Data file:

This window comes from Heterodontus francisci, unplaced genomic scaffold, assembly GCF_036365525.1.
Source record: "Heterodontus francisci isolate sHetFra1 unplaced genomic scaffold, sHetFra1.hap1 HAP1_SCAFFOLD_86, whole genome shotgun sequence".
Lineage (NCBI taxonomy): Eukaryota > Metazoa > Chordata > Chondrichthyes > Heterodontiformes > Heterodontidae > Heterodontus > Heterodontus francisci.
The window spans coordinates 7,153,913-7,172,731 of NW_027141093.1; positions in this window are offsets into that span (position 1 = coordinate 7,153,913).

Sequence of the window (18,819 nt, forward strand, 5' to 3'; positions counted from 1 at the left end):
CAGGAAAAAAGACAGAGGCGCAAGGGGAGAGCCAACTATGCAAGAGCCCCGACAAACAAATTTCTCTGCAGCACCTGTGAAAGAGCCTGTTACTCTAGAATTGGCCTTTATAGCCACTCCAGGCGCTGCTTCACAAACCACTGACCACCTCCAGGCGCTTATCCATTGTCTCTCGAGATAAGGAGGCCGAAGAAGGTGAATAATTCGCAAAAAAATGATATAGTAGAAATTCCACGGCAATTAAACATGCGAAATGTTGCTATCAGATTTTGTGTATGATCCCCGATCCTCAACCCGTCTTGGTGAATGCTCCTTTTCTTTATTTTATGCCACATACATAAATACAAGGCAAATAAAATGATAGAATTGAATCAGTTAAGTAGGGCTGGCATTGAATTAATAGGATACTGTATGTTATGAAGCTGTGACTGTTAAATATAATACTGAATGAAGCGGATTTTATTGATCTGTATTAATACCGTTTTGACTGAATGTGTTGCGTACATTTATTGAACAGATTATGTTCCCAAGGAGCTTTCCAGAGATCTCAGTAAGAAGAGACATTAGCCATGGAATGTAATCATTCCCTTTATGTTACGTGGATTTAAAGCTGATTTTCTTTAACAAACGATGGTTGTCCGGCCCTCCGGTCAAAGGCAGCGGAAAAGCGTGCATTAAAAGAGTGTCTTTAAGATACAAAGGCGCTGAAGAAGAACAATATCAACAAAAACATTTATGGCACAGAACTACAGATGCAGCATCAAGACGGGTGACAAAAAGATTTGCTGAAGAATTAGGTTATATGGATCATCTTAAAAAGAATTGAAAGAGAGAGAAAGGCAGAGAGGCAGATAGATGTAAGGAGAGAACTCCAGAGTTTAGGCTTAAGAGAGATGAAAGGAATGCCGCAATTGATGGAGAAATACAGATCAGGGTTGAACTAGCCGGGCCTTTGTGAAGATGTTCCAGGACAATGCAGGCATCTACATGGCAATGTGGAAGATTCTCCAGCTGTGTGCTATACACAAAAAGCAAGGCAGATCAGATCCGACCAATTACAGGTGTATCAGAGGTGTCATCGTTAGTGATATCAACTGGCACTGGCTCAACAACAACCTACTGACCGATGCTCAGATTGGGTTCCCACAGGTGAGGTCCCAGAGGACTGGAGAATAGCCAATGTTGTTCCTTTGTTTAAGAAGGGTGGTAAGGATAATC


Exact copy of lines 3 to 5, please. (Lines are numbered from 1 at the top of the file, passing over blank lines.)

Lineage (NCBI taxonomy): Eukaryota > Metazoa > Chordata > Chondrichthyes > Heterodontiformes > Heterodontidae > Heterodontus > Heterodontus francisci.
The window spans coordinates 7,153,913-7,172,731 of NW_027141093.1; positions in this window are offsets into that span (position 1 = coordinate 7,153,913).

Sequence of the window (18,819 nt, forward strand, 5' to 3'; positions counted from 1 at the left end):